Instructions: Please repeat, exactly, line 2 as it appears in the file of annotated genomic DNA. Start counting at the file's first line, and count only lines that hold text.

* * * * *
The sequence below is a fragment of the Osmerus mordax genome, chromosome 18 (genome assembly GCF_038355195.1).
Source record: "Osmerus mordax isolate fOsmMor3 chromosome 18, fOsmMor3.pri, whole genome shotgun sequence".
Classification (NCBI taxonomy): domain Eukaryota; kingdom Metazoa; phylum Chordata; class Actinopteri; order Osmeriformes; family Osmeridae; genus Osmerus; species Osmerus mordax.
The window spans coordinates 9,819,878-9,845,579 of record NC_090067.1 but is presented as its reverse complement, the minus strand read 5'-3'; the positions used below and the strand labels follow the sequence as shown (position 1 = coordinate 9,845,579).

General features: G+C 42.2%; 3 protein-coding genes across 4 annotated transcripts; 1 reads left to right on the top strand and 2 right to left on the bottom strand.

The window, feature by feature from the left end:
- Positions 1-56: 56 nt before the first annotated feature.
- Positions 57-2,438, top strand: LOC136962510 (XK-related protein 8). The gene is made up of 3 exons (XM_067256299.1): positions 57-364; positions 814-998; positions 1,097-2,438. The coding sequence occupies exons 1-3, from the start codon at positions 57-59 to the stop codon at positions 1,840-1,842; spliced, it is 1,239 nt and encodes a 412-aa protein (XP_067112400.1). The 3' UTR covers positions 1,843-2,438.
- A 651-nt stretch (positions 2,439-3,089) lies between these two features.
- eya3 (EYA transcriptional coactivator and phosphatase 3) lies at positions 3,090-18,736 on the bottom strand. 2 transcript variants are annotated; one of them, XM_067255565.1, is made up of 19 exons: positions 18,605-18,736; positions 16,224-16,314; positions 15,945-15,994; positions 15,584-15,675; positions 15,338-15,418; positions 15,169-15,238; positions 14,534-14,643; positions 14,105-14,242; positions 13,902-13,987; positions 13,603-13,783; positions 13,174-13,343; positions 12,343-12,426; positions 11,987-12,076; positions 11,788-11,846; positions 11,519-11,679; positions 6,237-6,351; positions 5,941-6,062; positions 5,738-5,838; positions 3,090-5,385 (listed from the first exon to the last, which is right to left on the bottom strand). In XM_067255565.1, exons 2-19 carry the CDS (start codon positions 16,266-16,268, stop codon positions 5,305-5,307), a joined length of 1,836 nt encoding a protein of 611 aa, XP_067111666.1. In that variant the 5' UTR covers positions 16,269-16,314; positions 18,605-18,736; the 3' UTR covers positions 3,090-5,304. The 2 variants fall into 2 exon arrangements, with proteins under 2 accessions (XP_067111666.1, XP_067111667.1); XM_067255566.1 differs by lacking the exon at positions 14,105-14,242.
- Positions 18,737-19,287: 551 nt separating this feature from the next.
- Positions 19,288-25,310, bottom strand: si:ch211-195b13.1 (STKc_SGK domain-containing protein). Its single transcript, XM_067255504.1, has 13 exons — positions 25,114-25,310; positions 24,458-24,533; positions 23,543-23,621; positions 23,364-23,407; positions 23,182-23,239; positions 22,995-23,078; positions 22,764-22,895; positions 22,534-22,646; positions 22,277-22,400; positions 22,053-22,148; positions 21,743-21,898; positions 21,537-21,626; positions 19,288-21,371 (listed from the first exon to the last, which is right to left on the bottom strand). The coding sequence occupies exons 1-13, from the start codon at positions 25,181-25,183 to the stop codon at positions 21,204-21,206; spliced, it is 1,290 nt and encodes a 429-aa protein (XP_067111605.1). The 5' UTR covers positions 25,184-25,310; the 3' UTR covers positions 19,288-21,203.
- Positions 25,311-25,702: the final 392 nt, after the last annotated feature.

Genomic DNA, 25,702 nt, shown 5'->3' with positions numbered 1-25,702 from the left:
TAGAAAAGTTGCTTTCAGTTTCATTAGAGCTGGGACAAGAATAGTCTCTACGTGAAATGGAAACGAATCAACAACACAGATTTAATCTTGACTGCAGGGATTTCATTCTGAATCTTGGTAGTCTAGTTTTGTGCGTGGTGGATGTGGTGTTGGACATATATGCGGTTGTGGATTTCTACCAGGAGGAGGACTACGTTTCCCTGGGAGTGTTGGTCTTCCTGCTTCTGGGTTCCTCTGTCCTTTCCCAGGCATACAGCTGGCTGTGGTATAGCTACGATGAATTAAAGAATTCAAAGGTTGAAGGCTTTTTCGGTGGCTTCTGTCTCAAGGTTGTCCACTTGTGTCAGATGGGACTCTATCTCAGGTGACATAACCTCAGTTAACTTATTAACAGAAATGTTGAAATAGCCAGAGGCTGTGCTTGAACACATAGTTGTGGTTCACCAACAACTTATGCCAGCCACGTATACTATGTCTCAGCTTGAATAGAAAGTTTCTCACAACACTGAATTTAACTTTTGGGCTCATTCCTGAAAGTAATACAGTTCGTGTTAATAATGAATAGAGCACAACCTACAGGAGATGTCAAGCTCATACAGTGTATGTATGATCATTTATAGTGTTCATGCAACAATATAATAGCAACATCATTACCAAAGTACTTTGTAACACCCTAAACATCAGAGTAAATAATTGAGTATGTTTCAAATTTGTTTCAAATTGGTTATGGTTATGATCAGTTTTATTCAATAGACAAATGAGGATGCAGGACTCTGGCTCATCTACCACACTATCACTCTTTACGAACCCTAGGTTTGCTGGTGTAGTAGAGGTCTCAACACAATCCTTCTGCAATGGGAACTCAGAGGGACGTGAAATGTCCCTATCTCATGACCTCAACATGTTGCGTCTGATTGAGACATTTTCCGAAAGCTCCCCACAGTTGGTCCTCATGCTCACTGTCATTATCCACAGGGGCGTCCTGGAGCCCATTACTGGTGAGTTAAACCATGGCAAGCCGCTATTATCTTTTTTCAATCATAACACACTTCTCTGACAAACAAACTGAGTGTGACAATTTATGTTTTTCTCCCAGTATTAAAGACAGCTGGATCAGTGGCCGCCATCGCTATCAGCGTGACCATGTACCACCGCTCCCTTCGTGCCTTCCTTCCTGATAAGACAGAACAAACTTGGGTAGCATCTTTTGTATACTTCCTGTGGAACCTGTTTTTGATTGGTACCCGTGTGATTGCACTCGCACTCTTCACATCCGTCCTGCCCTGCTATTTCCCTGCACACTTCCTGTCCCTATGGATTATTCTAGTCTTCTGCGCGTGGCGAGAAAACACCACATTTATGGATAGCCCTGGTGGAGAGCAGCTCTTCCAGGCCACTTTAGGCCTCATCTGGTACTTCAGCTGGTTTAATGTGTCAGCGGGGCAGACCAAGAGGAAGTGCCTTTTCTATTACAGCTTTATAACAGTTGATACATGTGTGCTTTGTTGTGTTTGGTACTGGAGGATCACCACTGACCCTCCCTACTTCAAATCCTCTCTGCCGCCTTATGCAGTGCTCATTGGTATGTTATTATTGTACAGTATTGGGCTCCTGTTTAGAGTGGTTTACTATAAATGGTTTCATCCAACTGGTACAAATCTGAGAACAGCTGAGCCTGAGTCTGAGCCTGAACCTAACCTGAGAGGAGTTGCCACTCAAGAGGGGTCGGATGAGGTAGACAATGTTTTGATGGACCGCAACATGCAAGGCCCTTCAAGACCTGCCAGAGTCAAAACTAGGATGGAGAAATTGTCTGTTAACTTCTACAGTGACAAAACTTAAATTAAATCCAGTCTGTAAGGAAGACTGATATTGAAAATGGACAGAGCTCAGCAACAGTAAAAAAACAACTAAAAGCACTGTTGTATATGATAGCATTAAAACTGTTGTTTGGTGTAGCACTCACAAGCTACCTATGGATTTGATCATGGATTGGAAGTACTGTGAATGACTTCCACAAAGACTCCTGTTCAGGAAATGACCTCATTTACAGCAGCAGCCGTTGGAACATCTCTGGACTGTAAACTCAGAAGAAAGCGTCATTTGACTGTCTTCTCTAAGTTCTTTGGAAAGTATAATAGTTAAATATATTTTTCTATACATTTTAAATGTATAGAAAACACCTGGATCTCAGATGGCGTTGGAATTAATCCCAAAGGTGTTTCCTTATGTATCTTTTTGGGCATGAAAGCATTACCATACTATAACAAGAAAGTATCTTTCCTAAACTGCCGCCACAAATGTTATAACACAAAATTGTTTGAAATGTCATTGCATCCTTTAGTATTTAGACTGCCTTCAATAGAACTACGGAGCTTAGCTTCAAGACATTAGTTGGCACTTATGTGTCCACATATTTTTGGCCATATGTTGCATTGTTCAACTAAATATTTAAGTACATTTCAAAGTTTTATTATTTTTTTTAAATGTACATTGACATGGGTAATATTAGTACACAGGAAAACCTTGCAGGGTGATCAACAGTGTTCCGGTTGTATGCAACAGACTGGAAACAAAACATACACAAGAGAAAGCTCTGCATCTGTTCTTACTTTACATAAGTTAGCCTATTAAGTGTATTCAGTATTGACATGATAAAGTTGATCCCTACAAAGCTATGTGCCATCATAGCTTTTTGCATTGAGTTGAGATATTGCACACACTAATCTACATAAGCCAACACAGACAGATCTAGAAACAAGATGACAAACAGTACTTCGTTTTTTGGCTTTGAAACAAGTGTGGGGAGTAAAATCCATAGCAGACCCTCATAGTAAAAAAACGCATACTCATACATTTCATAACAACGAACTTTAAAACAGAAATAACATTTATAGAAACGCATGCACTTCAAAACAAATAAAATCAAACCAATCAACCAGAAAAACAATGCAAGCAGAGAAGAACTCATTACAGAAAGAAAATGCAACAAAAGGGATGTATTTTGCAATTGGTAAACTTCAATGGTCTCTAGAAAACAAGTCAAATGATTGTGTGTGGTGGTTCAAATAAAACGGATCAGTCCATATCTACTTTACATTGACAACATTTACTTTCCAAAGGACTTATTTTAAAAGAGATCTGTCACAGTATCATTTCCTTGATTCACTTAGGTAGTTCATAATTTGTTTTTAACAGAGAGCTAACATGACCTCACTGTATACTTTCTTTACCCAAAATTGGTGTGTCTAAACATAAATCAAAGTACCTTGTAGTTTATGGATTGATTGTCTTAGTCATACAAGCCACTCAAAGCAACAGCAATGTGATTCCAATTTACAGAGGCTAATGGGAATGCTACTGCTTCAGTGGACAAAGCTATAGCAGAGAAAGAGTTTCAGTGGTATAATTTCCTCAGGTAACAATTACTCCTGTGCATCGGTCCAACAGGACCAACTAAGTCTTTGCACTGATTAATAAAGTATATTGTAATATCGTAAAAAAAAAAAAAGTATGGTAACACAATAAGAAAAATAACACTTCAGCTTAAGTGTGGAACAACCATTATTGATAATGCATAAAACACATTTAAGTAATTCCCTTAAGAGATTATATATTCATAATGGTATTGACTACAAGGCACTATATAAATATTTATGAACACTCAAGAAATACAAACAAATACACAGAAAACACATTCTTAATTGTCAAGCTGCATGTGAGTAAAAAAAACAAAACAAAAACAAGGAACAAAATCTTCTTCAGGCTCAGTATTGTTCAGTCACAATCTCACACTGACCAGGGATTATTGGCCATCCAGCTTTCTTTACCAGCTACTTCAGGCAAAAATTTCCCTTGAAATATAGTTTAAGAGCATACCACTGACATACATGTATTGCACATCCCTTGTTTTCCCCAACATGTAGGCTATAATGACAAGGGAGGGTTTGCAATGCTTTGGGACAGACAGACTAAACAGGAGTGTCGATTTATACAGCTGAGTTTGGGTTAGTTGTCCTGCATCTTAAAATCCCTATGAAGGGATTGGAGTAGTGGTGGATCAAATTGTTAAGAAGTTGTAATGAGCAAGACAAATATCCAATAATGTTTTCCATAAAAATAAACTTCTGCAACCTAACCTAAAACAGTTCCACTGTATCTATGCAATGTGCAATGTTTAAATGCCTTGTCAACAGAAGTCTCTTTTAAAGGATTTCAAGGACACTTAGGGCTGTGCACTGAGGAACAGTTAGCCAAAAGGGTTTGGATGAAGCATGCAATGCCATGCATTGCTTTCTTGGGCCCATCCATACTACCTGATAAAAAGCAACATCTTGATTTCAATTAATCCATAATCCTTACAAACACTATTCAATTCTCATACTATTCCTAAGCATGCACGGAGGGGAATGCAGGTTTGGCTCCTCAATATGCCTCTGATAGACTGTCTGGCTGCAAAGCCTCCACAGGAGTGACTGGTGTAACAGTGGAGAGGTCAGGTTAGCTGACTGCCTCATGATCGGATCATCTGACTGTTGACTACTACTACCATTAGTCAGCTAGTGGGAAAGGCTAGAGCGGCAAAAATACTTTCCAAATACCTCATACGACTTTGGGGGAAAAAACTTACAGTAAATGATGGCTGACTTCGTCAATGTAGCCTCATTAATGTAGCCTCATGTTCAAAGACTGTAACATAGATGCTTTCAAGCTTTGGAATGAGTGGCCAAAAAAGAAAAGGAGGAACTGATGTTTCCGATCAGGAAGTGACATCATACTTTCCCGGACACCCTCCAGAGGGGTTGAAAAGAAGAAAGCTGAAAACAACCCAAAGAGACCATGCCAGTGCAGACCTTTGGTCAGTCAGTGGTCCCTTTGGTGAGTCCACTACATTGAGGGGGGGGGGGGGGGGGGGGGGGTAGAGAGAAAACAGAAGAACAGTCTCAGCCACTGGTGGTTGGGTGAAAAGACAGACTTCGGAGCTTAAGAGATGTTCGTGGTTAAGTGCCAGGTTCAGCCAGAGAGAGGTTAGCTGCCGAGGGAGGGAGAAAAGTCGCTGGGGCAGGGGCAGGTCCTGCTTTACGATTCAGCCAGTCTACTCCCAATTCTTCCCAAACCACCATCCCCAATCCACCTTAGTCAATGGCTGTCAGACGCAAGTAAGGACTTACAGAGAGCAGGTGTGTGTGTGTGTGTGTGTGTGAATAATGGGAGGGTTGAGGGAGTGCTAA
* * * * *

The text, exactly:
Source record: "Osmerus mordax isolate fOsmMor3 chromosome 18, fOsmMor3.pri, whole genome shotgun sequence".